Friday was the day that Joe Biden’s vaunted drive to put human rights back at the centre of US foreign policy slammed, as such drives usually do, into the brick wall of great power realpolitik.
As it had promised, the new administration obeyed the law laid down by Congress and ignored by its predecessor. It published an unclassified summary of the intelligence assessment that the Saudi crown prince, Mohammed bin Salman, “approved” the murder and dismemberment of the Saudi reformer and Washington Post columnist Jamal Khashoggi.
For all the claims by the Trump administration that it could not publish for fear of revealing CIA “sources and methods”, the brief assessment was a logical inference from publicly available material. The 15-member murder squad included seven drawn from the prince’s own bodyguard, in an absolutist monarchy demanding absolute obedience. It was not a great work of sleuthing.
However, the crown prince was not on the list of 76 Saudis sanctioned under the new Khashoggi ban unveiled by the secretary of state, Antony Blinken, imposing visa restrictions at foreigners “conducting serious, extraterritorial counter-dissident activities, including those that suppress, harass, surveil, threaten, or harm journalists, activists, or other persons perceived to be dissidents for their work”.
Used to the full, the Khashoggi ban could lead to wholesale expulsions of diplomats and other operatives, not just from Saudi Arabia but also from dictatorships like China, which have been heavily involved in intimidation of Chinese nationals and Chinese Americans living in the US.
The ban, though, is a general response to a very specific crime, in which the mastermind has gone without punishment, apart from naming and shaming.
The treasury froze the assets of the former deputy head of Saudi intelligence and blocked all dealings with the Rapid Intervention Force, known as the Tiger Squad, but its royal patron and commander, the crown prince, was left unscathed.
Furthermore, as Kristin Diwan, senior resident scholar at the Gulf States Institute observed, with the ban the Biden administration “is making a distinction between domestic suppression and its pursuit abroad”, explicitly punishing only the latter.
The intelligence assessment and the punitive measures were a one-two punch, in which the second punch was pulled, a compromise born of the cold reality that any dream that King Salman would somehow demote Mohammed in the line of succession for the good of the kingdom was fanciful. The crown prince is too well entrenched for that, and being in his mid-30s, has good prospects for being Saudi leader for a generation or more.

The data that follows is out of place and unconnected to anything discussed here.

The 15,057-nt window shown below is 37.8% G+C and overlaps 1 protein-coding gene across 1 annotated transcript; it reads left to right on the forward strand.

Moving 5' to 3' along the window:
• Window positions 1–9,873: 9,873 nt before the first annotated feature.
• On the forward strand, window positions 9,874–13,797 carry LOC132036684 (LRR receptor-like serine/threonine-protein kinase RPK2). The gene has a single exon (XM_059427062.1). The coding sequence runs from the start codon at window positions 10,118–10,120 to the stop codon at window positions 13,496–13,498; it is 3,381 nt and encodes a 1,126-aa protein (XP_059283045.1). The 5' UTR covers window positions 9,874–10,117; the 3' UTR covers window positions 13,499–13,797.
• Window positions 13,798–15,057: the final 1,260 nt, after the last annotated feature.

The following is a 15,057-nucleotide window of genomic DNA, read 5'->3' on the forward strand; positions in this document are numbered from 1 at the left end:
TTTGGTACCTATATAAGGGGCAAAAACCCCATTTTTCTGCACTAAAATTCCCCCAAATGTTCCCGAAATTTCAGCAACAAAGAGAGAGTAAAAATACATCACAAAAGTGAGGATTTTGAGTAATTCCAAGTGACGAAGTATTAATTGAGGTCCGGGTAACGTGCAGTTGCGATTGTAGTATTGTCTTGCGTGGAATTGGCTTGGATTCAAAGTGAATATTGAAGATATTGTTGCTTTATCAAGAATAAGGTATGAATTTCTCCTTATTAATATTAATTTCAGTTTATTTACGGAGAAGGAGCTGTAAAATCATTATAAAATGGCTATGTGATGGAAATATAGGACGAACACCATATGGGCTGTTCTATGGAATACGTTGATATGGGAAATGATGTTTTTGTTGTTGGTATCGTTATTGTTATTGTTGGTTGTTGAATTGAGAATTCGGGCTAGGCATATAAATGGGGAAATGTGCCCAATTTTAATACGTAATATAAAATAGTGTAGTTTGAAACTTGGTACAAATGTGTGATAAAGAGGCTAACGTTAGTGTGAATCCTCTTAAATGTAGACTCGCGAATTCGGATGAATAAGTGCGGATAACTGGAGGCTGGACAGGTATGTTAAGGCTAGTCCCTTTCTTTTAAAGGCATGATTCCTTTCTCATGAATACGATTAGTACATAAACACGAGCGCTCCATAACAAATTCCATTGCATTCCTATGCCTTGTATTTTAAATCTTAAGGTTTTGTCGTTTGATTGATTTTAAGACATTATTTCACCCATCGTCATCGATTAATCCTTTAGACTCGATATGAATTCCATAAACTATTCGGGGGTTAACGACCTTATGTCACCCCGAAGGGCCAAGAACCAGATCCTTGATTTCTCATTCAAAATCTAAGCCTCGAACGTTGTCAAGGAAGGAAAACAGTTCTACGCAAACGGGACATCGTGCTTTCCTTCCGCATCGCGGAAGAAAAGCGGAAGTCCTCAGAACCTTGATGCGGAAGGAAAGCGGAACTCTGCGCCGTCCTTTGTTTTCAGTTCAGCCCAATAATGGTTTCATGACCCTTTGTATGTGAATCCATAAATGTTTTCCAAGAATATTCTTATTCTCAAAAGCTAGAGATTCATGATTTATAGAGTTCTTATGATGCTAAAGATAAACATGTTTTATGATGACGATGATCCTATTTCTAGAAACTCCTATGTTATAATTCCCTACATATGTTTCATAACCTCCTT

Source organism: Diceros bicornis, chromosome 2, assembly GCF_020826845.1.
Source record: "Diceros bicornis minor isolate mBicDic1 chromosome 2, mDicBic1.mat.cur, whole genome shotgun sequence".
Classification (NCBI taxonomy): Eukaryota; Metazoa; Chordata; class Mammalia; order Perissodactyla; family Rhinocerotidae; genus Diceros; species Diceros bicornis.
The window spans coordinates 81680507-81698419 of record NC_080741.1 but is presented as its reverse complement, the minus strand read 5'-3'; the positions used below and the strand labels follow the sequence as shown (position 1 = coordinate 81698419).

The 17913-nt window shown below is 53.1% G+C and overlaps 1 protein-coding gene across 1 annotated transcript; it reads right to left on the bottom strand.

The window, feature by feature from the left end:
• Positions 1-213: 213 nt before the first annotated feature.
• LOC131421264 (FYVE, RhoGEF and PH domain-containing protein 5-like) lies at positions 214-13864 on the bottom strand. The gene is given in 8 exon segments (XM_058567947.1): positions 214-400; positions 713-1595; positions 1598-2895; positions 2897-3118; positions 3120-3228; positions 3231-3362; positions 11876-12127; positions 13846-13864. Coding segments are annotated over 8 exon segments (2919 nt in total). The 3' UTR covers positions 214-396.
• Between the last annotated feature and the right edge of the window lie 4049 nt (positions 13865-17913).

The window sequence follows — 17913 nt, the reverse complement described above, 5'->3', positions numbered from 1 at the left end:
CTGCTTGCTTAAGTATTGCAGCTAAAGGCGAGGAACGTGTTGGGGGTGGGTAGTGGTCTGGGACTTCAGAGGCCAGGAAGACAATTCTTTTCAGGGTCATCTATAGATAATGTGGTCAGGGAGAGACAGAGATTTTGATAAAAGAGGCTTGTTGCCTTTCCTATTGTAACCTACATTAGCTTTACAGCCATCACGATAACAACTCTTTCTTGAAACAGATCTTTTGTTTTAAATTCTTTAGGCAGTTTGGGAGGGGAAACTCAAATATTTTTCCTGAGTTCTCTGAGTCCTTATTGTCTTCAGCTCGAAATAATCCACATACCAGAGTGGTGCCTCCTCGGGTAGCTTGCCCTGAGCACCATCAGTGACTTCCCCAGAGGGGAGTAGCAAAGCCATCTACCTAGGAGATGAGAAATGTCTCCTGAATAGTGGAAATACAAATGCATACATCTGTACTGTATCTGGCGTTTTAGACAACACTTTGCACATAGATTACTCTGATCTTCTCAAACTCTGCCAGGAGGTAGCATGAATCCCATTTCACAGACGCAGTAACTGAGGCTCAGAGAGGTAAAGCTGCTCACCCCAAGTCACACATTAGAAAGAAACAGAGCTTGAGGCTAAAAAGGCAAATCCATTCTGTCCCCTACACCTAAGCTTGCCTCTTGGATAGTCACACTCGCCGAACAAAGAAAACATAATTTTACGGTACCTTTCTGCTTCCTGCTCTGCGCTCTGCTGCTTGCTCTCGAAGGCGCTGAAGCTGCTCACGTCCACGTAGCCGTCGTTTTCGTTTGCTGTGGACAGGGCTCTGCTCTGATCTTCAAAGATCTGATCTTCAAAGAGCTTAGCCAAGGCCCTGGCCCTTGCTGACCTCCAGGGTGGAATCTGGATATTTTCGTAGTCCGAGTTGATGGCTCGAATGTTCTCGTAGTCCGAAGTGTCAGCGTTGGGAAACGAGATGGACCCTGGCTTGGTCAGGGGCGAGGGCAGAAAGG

US officials point out that every administration does business in the national interest with leaders with blood on their hands, starting with Vladimir Putin and Xi Jinping. What makes Prince Mohammed different is that he is supposed to be a key strategic ally in the Middle East.
The US runs five bases in Saudi Arabia. While seeking to revive the 2015 nuclear deal with Iran (known as the JCPOA), the Biden administration is seeking to show it is not a pushover in the region. Thursday night’s airstrike on Tehran-backed militiamen in Syria is demonstration of that. And like Barack Obama before him, he will need to seek Saudi acquiescence at least or risk the monarchy joining forces in the region and in Congress to sabotage any future deal.
“If we’re going to get the Saudis out of Yemen, we’re going to need their cooperation, and we need to work with them on the JCPOA,” Steven Cook of the Council on Foreign Relations said. “It’s a big important country that’s just super hard to avoid.”
Obama bought off the Gulf monarchies with record arms sales, a tactic many US officials at the time, now in the current administration, came to regret as complicity in the mass killings of Yemeni civilians.
The Biden team has sought to put that right by announcing an end to US military involvement in the Saudi-led war in Yemen, but here again there is a grey area. The US will sell defensive weapons but not offensive ones, but in reality the distinction is open to interpretation.
In the same week the Khashoggi ban was unveiled, the Saudi monarchy launched this year’s Future Investment Initiative, known as “Davos in the Desert” and by all accounts, the investment bankers and private equity moguls who stayed away in the years following Khashoggi’s slaughter, are back in force. This week may be looked back on as the one in which the effort to make Prince Mohammed a pariah finally failed.